Collaboration on large interactive displays : a systematic review
2021-05-04, Mateescu, Magdalena, Pimmer, Christoph, Zahn, Carmen, Klinkhammer, Daniel, Reiterer, Harald
Large Interactive Displays (LIDs), such as tabletops or interactive walls, are promising innovations, which are increasingly used to support co-located collaboration. Yet the current evidence base on the impact of LID use on collaborative processes and outcomes, and associated influencing factors, is fragmented, particularly in comparison with other media. To address this gap, a systematic review was carried out in the databases Web of Science, Psych.Info, ACM, Elsevier, JSTOR and Springer and in the ACM CHI conference database. A corpus of 38 articles with experimental study designs met the eligibility criteria and was analyzed in-depth. With regard to collaboration processes, the findings suggest a relatively clear advantage of the use of LIDs over classic forms of collaboration, in particular over single-user environments (e.g. laptops). With attention to collaborative outcomes, positive effects of LIDs were identified for knowledge gains and social encounters, and mixed effects for task-related outcomes. The analysis further shows relevant influencing factors of LID, such as the separation of personal and joint work spaces and the deployment of horizontal instead of vertical displays. Conceptual and practice implications are discussed.
Effects of a Collective Family-Based Mobile Health Intervention Called "SMARTFAMILY" on Promoting Physical Activity and Healthy Eating: Protocol for a Randomized Controlled Trial
2020-11-11, Wunsch, Kathrin, Eckert, Tobias, Fiedler, Janis, Cleven, Laura, Niermann, Christina, Reiterer, Harald, Renner, Britta, Woll, Alexander
Background: Numerous smartphone apps are targeting physical activity and healthy eating, but empirical evidence on their effectiveness for initialization and maintenance of behavior change, especially in children and adolescents, is still limited.
Objective: The aim of this study was to conceptualize a theory-based and evidence-based mHealth intervention called SMARTFAMILY (SF) that targets physical activity and healthy eating in a collective family-based setting. Subsequently, the app will be refined and re-evaluated to analyze additional effects of just-in-time adaptive interventions (JITAIs) and gamification features.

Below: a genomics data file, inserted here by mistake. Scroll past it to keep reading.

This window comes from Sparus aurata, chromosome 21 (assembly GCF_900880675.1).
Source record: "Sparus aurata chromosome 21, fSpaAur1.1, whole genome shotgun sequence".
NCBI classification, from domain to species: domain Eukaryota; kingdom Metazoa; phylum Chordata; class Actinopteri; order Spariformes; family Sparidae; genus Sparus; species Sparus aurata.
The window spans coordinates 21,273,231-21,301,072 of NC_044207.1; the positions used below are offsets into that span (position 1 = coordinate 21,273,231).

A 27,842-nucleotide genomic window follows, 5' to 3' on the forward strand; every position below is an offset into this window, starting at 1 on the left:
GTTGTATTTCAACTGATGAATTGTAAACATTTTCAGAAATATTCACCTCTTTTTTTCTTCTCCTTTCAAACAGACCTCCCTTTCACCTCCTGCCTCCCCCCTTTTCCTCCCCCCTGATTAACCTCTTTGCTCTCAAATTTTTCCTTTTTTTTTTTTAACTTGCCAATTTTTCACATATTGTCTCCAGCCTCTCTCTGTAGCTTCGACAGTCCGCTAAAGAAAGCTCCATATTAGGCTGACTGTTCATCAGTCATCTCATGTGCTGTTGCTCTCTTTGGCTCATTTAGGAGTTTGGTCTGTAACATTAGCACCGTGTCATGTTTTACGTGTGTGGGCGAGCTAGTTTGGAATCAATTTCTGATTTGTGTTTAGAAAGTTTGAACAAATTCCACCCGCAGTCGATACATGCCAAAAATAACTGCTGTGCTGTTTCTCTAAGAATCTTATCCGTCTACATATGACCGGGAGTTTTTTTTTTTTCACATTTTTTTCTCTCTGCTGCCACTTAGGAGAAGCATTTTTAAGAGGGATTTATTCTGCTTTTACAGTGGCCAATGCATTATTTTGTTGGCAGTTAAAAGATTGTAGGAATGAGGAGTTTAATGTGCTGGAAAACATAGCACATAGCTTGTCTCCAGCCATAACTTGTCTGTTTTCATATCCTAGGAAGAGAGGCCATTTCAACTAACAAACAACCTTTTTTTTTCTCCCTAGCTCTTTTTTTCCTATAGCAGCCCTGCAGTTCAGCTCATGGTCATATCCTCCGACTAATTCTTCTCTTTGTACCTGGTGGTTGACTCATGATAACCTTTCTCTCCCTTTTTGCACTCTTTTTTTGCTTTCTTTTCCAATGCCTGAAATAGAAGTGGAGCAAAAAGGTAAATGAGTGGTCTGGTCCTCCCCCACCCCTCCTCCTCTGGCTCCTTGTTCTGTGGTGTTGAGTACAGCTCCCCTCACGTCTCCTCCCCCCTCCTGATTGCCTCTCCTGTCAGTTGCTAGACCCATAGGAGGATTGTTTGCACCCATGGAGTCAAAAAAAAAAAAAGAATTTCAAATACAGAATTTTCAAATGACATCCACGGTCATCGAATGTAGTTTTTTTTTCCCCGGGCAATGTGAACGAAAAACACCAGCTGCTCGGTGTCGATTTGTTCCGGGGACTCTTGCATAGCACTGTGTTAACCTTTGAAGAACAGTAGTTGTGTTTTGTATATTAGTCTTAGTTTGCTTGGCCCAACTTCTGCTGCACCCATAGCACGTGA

Methods: A smartphone app based on behavior change theories and behavior change techniques was developed and implemented and will be evaluated with family members individually and cooperatively (SF trial). Existing evidence and gained results were used to refine and will be used to re-evaluate the app (SF2.0 trial). Both trials are cluster randomized controlled trials with 3 measurement occasions. The intervention group uses the app for 3 consecutive weeks, whereas the control group receives no treatment. Baseline measurements (T0) and postintervention measurements (T1) include physical activity (ie, self-reported and accelerometry) and healthy eating measurements (ie, self-reported fruit and vegetable intake) as the primary outcomes. The secondary outcomes (ie, self-reported) are intrinsic motivation, behavior-specific self-efficacy, and the family health climate, complemented by an intentional measure in SF2.0. Four weeks following T1, a follow-up assessment (T2) is completed by the participants, consisting of all questionnaire items to assess the stability of the intervention effects. Mixed-method analysis of covariance will be used to calculate the primary intervention effects (ie, physical activity, fruit and vegetable intake) while controlling for covariates, including family health climate, behavior-specific self-efficacy, and intrinsic motivation.
Results: This study is funded by the German Federal Ministry of Education and Research and ethically approved by the Karlsruhe Institute of Technology. For both trials, it is hypothesized that the apps will positively influence physical activity and healthy eating in the whole family. Furthermore, SF2.0 is expected to produce stronger effects (ie, higher effect sizes) compared to SF. SF app development and piloting are completed. Data acquisition for the SF trial is terminated and discontinued due to the COVID-19 pandemic. SF2.0 app development and piloting are completed, while data acquisition is ongoing. Participant recruitment for the SF 2.0 trial started in February 2020. The results for SF are expected to be published in mid-2021, and the results of SF2.0 are expected to be published in mid-2022.
Conclusions: In this study, it is hypothesized that targeting the whole family will facilitate behavior change at the individual level and the family level, as the implemented strategies address changes in daily family life. Furthermore, subsequent app development (SF2.0) with supplementary addition of motivation-enhancing features and a JITAI approach is expected to enhance positive intervention effects.